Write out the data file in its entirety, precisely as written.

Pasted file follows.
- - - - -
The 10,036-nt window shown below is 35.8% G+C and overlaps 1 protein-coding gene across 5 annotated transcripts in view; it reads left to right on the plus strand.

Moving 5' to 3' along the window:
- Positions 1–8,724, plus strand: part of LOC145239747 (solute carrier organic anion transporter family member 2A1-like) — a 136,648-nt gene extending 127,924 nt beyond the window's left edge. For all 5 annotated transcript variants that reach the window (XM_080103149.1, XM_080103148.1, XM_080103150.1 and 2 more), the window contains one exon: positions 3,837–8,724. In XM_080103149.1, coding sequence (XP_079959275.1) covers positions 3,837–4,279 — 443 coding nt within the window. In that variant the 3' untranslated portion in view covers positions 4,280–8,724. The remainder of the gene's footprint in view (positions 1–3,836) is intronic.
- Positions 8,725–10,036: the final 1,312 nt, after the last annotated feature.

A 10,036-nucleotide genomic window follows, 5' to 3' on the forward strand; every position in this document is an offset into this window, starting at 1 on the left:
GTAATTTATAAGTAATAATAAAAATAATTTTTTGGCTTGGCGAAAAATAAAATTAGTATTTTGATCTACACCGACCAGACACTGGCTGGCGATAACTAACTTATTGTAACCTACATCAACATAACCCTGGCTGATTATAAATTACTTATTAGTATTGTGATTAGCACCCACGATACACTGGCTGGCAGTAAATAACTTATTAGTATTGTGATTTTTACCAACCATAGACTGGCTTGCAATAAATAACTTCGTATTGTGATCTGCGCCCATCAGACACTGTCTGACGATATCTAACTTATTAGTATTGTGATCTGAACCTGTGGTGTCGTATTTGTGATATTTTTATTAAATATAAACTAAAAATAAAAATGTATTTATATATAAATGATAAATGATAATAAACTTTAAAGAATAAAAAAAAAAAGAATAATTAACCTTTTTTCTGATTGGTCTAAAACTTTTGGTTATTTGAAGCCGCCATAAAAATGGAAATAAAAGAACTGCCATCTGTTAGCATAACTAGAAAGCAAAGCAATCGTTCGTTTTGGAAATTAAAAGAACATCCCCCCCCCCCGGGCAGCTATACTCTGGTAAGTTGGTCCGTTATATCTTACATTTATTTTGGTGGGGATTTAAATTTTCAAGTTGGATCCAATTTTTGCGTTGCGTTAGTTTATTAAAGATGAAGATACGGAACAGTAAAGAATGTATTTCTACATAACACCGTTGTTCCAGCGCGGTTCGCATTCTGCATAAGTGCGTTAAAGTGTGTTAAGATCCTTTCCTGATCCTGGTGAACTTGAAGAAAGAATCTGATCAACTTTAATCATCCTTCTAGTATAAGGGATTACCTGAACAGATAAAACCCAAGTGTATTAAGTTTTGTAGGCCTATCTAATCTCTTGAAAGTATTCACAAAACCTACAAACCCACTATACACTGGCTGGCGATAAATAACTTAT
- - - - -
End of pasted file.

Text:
The 10,036-nt window shown below is 35.8% G+C and overlaps 1 protein-coding gene across 5 annotated transcripts in view; it reads left to right on the plus strand.

Moving 5' to 3' along the window:
- Positions 1–8,724, plus strand: part of LOC145239747 (solute carrier organic anion transporter family member 2A1-like) — a 136,648-nt gene extending 127,924 nt beyond the window's left edge. For all 5 annotated transcript variants that reach the window (XM_080103149.1, XM_080103148.1, XM_080103150.1 and 2 more), the window contains one exon: positions 3,837–8,724. In XM_080103149.1, coding sequence (XP_079959275.1) covers positions 3,837–4,279 — 443 coding nt within the window. In that variant the 3' untranslated portion in view covers positions 4,280–8,724. The remainder of the gene's footprint in view (positions 1–3,836) is intronic.
- Positions 8,725–10,036: the final 1,312 nt, after the last annotated feature.

A 10,036-nucleotide genomic window follows, 5' to 3' on the forward strand; every position in this document is an offset into this window, starting at 1 on the left:
GTAATTTATAAGTAATAATAAAAATAATTTTTTGGCTTGGCGAAAAATAAAATTAGTATTTTGATCTACACCGACCAGACACTGGCTGGCGATAACTAACTTATTGTAACCTACATCAACATAACCCTGGCTGATTATAAATTACTTATTAGTATTGTGATTAGCACCCACGATACACTGGCTGGCAGTAAATAACTTATTAGTATTGTGATTTTTACCAACCATAGACTGGCTTGCAATAAATAACTTCGTATTGTGATCTGCGCCCATCAGACACTGTCTGACGATATCTAACTTATTAGTATTGTGATCTGAACCTGTGGTGTCGTATTTGTGATATTTTTATTAAATATAAACTAAAAATAAAAATGTATTTATATATAAATGATAAATGATAATAAACTTTAAAGAATAAAAAAAAAAAGAATAATTAACCTTTTTTCTGATTGGTCTAAAACTTTTGGTTATTTGAAGCCGCCATAAAAATGGAAATAAAAGAACTGCCATCTGTTAGCATAACTAGAAAGCAAAGCAATCGTTCGTTTTGGAAATTAAAAGAACATCCCCCCCCCCCGGGCAGCTATACTCTGGTAAGTTGGTCCGTTATATCTTACATTTATTTTGGTGGGGATTTAAATTTTCAAGTTGGATCCAATTTTTGCGTTGCGTTAGTTTATTAAAGATGAAGATACGGAACAGTAAAGAATGTATTTCTACATAACACCGTTGTTCCAGCGCGGTTCGCATTCTGCATAAGTGCGTTAAAGTGTGTTAAGATCCTTTCCTGATCCTGGTGAACTTGAAGAAAGAATCTGATCAACTTTAATCATCCTTCTAGTATAAGGGATTACCTGAACAGATAAAACCCAAGTGTATTAAGTTTTGTAGGCCTATCTAATCTCTTGAAAGTATTCACAAAACCTACAAACCCACTATACACTGGCTGGCGATAAATAACTTAT